Crassula obovata var. dregeana
Crassula obovata Haw. var. dregeana (Harv.) Toelken
Common names: hairy crassula (Eng.); harige crassula (Afr.)
A succulent plant growing in crevices or in rocky grassland patches. It has small whitish flowers and fleshy leaves with peculiar hairs, giving it a soft grey appearance. This species will easily grow in shady areas, unlike most of the other species of Crassula.
Crassula obovata var. dregeana is a decumbent-erect succulent, up to 300 mm long. The base of the plant is often woody, and the leaves fleshy and densely covered with adpressed and recurved hairs. Basal leaves are arranged in rosettes and are obovate to spathulate, with the lower surface convex and the upper surface usually flat. Upper leaves are arranged in opposite pairs and are obovate to elliptic, with the lower surface convex and the upper surface concave. The upper leaves are usually (3–)4–5 mm thick, unlike var. obovata which has thinner leaves.
The inflorescences are flat-topped cymes usually with 4–8(–10), tubular flowers that have white or cream-coloured (rarely pink) petals. The petals are 5–7 mm long. The flowering period of C. obovata var. dregeana is in autumn (from April to June).
Crassula obovata var. dregeana is considered to be Vulnerable (VU) according to the Red List of South African plants, because of its small distribution range and threats posed by grazing and frequent fires.
Distribution and habitat
The genus Crassula has over 300 species, of which 150 are centered in South Africa. The species are distributed in Africa, Europe, America, New Zealand and the southern islands and the distribution is concentrated in semi-arid and winter-rainfall areas on rocky outcrops, in grassland or forest.
The distribution range of C. obovata var. dregeana is limited to the southern area of the KwaZulu-Natal Province crossing over into the Eastern Cape Province. It typically grows in rock crevices or in rocky grassland outcrops on Table Mountain Sandstone, at 300–500 m above sea level.
Derivation of name and historical aspects
Crassula is a diminutive form of the Latin term crassus, meaning ‘thick’, which points to the succulent leaves typical of the genus. The species name obovata refers to the egg-shaped leaves. The variety name dregeana, honours the scientist and well-known plant collector Johann Franz Drège who collected the type material. Drège travelled to South Africa in the 19th century, collected many plant specimens (more than 9 500) and published his collecting notes in a book called Zwei Pflanzengeographische Documente, in 1843.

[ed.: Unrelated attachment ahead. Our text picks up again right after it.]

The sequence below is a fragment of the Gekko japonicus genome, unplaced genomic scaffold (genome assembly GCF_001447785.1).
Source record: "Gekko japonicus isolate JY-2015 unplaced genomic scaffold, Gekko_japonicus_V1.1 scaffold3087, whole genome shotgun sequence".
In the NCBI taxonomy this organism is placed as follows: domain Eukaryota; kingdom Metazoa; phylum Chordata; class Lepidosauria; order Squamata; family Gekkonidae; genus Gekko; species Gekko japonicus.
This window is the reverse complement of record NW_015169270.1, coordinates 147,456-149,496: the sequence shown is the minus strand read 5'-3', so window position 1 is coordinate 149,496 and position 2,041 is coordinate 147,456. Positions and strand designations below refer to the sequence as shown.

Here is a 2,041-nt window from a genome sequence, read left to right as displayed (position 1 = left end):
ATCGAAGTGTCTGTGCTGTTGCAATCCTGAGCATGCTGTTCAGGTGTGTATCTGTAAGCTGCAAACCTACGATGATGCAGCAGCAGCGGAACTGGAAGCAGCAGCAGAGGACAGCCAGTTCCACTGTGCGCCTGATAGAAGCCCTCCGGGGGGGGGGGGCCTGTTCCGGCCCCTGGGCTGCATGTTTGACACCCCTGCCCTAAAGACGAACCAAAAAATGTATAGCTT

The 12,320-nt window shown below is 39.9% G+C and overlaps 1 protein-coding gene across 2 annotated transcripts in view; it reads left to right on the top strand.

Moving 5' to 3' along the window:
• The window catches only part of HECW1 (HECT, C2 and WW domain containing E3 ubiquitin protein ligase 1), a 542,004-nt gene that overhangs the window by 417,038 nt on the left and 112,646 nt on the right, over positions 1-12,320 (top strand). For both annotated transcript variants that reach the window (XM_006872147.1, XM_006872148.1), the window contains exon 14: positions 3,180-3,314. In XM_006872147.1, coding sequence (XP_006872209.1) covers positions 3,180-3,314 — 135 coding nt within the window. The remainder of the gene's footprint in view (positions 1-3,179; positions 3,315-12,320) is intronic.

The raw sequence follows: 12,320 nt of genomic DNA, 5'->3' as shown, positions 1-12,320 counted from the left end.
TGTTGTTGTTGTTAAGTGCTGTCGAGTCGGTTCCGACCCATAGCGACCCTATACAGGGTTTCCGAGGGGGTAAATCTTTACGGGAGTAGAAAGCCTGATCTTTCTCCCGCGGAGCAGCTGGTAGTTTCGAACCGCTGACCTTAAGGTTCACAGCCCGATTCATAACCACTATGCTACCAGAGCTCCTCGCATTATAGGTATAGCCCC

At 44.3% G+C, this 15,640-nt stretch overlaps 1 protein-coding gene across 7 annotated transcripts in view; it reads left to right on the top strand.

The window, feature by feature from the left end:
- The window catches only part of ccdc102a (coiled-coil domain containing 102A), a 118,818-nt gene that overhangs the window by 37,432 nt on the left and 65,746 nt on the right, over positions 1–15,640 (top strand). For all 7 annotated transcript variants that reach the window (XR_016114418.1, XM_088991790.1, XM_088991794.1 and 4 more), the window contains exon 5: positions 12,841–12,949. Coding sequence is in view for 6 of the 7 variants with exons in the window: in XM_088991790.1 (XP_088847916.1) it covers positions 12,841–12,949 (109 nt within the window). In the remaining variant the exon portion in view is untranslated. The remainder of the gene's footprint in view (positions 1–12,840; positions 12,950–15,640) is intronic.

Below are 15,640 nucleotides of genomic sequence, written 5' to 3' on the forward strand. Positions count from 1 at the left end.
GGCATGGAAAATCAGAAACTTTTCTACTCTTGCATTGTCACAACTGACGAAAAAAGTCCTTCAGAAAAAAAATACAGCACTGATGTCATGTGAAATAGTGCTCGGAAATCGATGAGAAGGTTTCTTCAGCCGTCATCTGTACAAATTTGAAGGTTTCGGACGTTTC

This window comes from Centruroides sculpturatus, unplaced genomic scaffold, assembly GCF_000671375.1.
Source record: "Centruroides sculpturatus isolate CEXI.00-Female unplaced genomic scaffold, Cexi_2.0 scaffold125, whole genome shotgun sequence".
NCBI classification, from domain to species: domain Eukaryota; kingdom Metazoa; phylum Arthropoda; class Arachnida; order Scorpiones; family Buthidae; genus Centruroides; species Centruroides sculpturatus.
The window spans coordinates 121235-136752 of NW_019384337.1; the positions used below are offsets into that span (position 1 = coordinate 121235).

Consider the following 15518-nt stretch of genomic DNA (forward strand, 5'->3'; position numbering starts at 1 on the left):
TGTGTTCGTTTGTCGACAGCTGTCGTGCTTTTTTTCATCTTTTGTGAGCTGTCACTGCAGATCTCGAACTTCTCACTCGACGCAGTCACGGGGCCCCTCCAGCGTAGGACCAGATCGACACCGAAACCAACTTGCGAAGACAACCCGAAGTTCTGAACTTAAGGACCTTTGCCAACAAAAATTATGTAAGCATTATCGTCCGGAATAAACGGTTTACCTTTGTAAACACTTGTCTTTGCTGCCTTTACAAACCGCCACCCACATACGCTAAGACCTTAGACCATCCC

The genus possesses a Crassulacean Acid Metabolism (CAM) often found in succulent plants. This metabolic pathway helps plants to retain water, by closing their stomata during the day and opening them only at night. It also improves absorption of carbon dioxide for effective photosynthesis. CAM allows plants to survive in harsh environments where water is not readily available.
There are no records of medicinal uses for C. obovata var. dregeana.
Growing Crassula obovata var. dregeana
Crassula obovata var. dregeana is very easy to grow. It requires well-drained soil, little water and sunny or shady conditions. It can be watered 3 times a week during the summer season and twice during the winter season. This variety makes an excellent candidate for a water-wise garden.
Plants can be propagated through leaf or stem cuttings (specifically tips before flowering) or seed. Well-drained soil is required for cuttings to root or seeds to germinate. Mix 70% sterilised sandy soil with 30% of potting soil in a container. Water regularly initially until roots have formed and seeds have grown to small seedlings and harden off by watering less frequently. Place it in a cool area or a glasshouse in partial shade where it gets morning or afternoon sunlight. The seedlings can be planted out as soon as it has formed clustered leaves.
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- Toelken, H.R. 1985. Crassulaceae. Flora of Southern Africa 14: 1–229.
- Victor, J.E. 2007. Crassula obovata Haw. var. dregeana (Harv.) Toelken. National Assessment: Red List of South African Plants version 2017.1. Accessed on 7 August 2017.
Kagiso Sharlene Mashego and Marianne le Roux
Pretoria National Botanical Garden
Plant Type: Succulent
SA Distribution: Eastern Cape, KwaZulu-Natal
Soil type: Sandy, Loam
Flowering season: Autumn, Winter
Flower colour: White, Cream
Aspect: Full Sun, Shade, Morning Sun (Semi Shade), Afternoon Sun (Semi Shade)
Gardening skill: Easy